International Federation of Freight Forwarders Associations

FIATA, in French “Fédération Internationale des Associations de Transitaires et Assimilés”, in English “International Federation of Freight Forwarders Associations”, in German “Internationale Föderation der Spediteurorganisationen”, was founded in Vienna/Austria on May 31, 1926.

FIATA, a non-governmental organisation, represents today an industry covering approximately 40,000 forwarding and logistics firms, also known as the “Architects of Transport”, employing around 8 – 10 million people in 150 countries.

FIATA has consultative status with the Economic and Social Council (ECOSOC) of the United Nations (inter alia ECE, ESCAP, ESCWA), the United Nations Conference on Trade and Development (UNCTAD), and the UN Commission on International Trade Law (UNCITRAL).

It is recognised as representing the freight forwarding industry by many other governmental organisations, governmental authorities, private international organisations in the field of transport such as the International Chamber of Commerce (ICC), the International Air Transport Association (IATA), the International Union of Railways (UIC), the International Road Transport Union (IRU), the World Customs Organization (WCO), the World Trade Organization (WTO), etc.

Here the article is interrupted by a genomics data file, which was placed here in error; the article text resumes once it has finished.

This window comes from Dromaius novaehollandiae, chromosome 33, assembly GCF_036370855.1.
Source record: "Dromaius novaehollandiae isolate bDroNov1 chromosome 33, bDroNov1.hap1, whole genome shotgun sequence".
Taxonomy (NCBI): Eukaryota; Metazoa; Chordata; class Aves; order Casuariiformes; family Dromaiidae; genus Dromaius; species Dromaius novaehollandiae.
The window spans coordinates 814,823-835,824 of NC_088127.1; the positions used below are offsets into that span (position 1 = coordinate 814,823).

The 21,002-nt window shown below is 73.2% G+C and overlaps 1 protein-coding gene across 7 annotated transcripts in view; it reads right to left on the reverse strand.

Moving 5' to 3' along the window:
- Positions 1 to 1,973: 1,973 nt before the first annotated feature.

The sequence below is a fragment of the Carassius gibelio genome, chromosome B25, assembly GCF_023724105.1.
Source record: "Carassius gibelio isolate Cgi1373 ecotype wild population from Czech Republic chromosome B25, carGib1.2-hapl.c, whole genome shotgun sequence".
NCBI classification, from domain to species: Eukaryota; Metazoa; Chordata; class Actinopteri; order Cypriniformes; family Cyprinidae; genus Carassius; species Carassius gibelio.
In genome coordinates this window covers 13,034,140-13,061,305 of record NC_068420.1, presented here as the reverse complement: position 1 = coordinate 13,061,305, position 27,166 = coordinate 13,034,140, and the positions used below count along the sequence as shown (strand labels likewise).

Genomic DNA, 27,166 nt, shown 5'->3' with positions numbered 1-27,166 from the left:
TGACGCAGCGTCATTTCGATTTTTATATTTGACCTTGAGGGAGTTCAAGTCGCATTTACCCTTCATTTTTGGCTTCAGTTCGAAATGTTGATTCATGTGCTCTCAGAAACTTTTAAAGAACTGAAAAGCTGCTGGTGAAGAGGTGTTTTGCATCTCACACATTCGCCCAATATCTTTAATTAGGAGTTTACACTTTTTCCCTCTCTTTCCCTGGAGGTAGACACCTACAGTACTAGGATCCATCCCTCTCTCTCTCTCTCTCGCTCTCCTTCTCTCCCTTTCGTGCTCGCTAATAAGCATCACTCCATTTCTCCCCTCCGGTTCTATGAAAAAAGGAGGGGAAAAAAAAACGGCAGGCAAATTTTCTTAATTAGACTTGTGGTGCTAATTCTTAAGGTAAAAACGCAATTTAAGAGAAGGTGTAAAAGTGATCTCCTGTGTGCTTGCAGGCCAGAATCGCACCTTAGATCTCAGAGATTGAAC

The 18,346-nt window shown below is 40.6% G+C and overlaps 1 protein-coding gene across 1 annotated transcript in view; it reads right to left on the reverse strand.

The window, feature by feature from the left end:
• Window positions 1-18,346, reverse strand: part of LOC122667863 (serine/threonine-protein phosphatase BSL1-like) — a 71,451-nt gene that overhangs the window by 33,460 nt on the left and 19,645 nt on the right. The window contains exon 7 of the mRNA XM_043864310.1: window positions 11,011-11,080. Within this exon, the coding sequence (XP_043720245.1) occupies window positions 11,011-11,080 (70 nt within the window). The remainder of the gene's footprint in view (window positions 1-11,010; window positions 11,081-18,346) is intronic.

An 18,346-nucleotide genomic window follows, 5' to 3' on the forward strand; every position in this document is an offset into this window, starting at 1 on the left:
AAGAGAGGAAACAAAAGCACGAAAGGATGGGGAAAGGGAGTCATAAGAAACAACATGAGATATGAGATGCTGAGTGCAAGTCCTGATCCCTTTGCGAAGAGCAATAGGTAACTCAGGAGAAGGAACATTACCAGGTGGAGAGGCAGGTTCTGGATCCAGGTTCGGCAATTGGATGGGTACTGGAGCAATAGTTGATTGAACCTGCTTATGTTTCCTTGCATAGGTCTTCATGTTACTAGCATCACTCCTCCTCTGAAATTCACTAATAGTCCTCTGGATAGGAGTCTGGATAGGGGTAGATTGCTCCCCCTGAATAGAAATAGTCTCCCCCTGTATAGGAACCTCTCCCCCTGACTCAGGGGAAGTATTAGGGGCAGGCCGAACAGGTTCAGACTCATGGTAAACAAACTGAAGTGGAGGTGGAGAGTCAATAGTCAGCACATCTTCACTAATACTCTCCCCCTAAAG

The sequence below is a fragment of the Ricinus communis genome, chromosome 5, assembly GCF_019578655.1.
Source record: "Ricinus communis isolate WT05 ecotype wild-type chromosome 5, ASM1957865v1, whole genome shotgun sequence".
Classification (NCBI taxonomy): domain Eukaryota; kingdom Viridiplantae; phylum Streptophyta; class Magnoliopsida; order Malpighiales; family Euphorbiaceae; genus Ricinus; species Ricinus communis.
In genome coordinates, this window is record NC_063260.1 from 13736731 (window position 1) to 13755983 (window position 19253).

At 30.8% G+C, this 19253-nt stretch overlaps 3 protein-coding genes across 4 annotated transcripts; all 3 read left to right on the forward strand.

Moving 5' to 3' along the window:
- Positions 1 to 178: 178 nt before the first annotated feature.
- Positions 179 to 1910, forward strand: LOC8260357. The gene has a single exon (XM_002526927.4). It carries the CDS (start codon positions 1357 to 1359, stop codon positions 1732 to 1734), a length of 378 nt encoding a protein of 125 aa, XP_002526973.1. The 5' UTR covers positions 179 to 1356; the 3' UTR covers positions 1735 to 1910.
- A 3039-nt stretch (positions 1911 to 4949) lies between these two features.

Antitrust Policy

Antitrust and competition laws are designed to prevent a variety of anticompetitive business practices.

Because FIATA is an international organization, the activities of its members are subject to the differing competition laws of many countries. Activities which may be lawful in one country may be unlawful in another. It would be virtually impossible to catalog all of the activities or forms of conduct which might fall within the scope of those particular laws, since the laws themselves are stated in very general terms.

Nevertheless, because FIATA believes it is imperative to state at least in broad terms the basic principles which it follows in conducting its business, it has adopted this policy in the hope that it might offer some general guidance for now and the future. This policy is not meant to be an exhaustive statement of principle; it is instead a general overview of applicable policies and is designed to be amended or updated, as circumstances require.

A written summary of these principles should be given to every participant at FIATA meetings, and their attention should be directed to them at the beginning of the meeting.

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